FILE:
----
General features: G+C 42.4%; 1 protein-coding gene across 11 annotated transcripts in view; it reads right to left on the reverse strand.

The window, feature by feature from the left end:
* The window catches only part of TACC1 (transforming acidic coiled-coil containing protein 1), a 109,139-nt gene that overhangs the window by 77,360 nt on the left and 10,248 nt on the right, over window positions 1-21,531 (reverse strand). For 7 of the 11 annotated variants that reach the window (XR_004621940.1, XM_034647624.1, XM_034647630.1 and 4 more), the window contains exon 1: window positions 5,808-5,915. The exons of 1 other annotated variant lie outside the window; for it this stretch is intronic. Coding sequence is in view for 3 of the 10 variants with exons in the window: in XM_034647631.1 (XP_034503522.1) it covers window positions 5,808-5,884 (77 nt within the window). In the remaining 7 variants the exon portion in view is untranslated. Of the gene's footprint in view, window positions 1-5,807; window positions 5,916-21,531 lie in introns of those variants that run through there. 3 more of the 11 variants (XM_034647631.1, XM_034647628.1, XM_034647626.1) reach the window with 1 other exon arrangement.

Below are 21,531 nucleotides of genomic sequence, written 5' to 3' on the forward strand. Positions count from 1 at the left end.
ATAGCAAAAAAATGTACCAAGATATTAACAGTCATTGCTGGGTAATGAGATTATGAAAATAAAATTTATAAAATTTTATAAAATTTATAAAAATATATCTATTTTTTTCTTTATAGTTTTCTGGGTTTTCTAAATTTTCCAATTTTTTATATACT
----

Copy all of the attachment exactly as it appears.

General features: G+C 42.4%; 1 protein-coding gene across 11 annotated transcripts in view; it reads right to left on the reverse strand.

The window, feature by feature from the left end:
* The window catches only part of TACC1 (transforming acidic coiled-coil containing protein 1), a 109,139-nt gene that overhangs the window by 77,360 nt on the left and 10,248 nt on the right, over window positions 1-21,531 (reverse strand). For 7 of the 11 annotated variants that reach the window (XR_004621940.1, XM_034647624.1, XM_034647630.1 and 4 more), the window contains exon 1: window positions 5,808-5,915. The exons of 1 other annotated variant lie outside the window; for it this stretch is intronic. Coding sequence is in view for 3 of the 10 variants with exons in the window: in XM_034647631.1 (XP_034503522.1) it covers window positions 5,808-5,884 (77 nt within the window). In the remaining 7 variants the exon portion in view is untranslated. Of the gene's footprint in view, window positions 1-5,807; window positions 5,916-21,531 lie in introns of those variants that run through there. 3 more of the 11 variants (XM_034647631.1, XM_034647628.1, XM_034647626.1) reach the window with 1 other exon arrangement.

Below are 21,531 nucleotides of genomic sequence, written 5' to 3' on the forward strand. Positions count from 1 at the left end.
ATAGCAAAAAAATGTACCAAGATATTAACAGTCATTGCTGGGTAATGAGATTATGAAAATAAAATTTATAAAATTTTATAAAATTTATAAAAATATATCTATTTTTTTCTTTATAGTTTTCTGGGTTTTCTAAATTTTCCAATTTTTTATATACT